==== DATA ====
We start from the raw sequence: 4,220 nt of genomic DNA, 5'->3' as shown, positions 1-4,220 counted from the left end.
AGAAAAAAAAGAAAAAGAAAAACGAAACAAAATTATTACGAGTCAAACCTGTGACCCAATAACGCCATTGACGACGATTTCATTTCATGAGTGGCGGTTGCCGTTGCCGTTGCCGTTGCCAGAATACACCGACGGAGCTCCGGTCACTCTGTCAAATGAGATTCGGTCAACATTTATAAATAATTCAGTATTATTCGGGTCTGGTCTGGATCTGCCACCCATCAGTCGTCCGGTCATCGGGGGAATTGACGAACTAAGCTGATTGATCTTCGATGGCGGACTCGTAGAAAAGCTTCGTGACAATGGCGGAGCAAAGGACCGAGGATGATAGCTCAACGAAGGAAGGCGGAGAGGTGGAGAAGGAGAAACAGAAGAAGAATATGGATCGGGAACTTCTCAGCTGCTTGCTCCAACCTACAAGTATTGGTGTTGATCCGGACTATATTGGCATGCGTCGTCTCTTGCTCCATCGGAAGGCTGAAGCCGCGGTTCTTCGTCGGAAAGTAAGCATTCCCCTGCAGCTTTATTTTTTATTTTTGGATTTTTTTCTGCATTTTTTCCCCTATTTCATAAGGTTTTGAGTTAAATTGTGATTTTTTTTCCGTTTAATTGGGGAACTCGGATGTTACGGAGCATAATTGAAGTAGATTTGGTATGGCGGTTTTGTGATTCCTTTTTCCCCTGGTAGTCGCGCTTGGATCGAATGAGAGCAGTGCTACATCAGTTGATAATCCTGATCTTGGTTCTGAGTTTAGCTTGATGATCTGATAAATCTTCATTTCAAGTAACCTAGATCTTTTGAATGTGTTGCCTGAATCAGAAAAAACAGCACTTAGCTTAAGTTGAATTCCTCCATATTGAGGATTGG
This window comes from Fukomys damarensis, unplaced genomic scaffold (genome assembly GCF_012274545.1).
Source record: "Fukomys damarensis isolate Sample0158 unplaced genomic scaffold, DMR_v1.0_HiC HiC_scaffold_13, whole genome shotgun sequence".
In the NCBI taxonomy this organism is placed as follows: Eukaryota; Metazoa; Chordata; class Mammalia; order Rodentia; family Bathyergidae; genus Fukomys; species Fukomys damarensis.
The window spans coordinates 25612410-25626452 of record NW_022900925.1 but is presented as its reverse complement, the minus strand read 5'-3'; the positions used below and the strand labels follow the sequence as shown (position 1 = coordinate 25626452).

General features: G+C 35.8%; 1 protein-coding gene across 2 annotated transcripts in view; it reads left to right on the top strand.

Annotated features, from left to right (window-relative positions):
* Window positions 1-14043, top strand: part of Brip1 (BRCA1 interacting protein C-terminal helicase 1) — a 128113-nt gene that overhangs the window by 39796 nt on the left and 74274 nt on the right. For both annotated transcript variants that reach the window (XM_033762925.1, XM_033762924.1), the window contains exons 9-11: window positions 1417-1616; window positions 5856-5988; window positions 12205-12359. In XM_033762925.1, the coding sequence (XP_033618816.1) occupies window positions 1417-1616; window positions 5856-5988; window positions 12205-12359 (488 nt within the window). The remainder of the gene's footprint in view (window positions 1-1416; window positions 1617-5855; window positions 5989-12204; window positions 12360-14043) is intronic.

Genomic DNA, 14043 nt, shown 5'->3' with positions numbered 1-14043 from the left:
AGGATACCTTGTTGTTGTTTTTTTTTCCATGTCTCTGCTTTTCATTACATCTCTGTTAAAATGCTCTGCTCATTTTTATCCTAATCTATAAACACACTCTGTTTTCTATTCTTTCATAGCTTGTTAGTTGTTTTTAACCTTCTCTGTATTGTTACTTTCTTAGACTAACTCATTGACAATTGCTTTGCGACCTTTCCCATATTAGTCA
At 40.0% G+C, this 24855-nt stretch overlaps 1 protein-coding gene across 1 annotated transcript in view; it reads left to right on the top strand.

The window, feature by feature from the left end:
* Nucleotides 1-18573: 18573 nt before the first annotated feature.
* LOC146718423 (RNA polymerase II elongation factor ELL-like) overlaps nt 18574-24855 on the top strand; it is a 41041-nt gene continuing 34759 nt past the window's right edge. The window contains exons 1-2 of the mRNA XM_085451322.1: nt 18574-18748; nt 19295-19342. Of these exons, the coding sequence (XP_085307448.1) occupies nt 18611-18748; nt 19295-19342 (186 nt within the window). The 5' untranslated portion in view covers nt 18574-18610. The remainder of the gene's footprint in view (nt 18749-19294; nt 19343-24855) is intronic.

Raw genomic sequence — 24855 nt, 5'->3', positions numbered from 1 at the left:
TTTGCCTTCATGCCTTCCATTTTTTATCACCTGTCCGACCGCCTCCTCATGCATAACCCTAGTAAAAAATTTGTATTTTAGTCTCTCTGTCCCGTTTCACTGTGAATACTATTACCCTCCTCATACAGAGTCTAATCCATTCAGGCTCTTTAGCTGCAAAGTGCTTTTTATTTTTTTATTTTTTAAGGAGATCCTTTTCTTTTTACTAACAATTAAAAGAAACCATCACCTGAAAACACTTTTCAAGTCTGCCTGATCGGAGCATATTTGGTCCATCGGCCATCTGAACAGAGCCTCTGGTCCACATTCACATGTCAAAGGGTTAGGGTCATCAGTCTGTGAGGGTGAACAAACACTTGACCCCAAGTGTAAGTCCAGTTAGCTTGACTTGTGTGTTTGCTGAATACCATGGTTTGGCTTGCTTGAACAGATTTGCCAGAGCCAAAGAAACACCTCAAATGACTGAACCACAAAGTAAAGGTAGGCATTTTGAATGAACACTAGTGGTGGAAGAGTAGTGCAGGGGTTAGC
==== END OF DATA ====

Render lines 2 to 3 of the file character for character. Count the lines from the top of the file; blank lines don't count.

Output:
AGAAAAAAAAGAAAAAGAAAAACGAAACAAAATTATTACGAGTCAAACCTGTGACCCAATAACGCCATTGACGACGATTTCATTTCATGAGTGGCGGTTGCCGTTGCCGTTGCCGTTGCCAGAATACACCGACGGAGCTCCGGTCACTCTGTCAAATGAGATTCGGTCAACATTTATAAATAATTCAGTATTATTCGGGTCTGGTCTGGATCTGCCACCCATCAGTCGTCCGGTCATCGGGGGAATTGACGAACTAAGCTGATTGATCTTCGATGGCGGACTCGTAGAAAAGCTTCGTGACAATGGCGGAGCAAAGGACCGAGGATGATAGCTCAACGAAGGAAGGCGGAGAGGTGGAGAAGGAGAAACAGAAGAAGAATATGGATCGGGAACTTCTCAGCTGCTTGCTCCAACCTACAAGTATTGGTGTTGATCCGGACTATATTGGCATGCGTCGTCTCTTGCTCCATCGGAAGGCTGAAGCCGCGGTTCTTCGTCGGAAAGTAAGCATTCCCCTGCAGCTTTATTTTTTATTTTTGGATTTTTTTCTGCATTTTTTCCCCTATTTCATAAGGTTTTGAGTTAAATTGTGATTTTTTTTCCGTTTAATTGGGGAACTCGGATGTTACGGAGCATAATTGAAGTAGATTTGGTATGGCGGTTTTGTGATTCCTTTTTCCCCTGGTAGTCGCGCTTGGATCGAATGAGAGCAGTGCTACATCAGTTGATAATCCTGATCTTGGTTCTGAGTTTAGCTTGATGATCTGATAAATCTTCATTTCAAGTAACCTAGATCTTTTGAATGTGTTGCCTGAATCAGAAAAAACAGCACTTAGCTTAAGTTGAATTCCTCCATATTGAGGATTGG
This window comes from Fukomys damarensis, unplaced genomic scaffold (genome assembly GCF_012274545.1).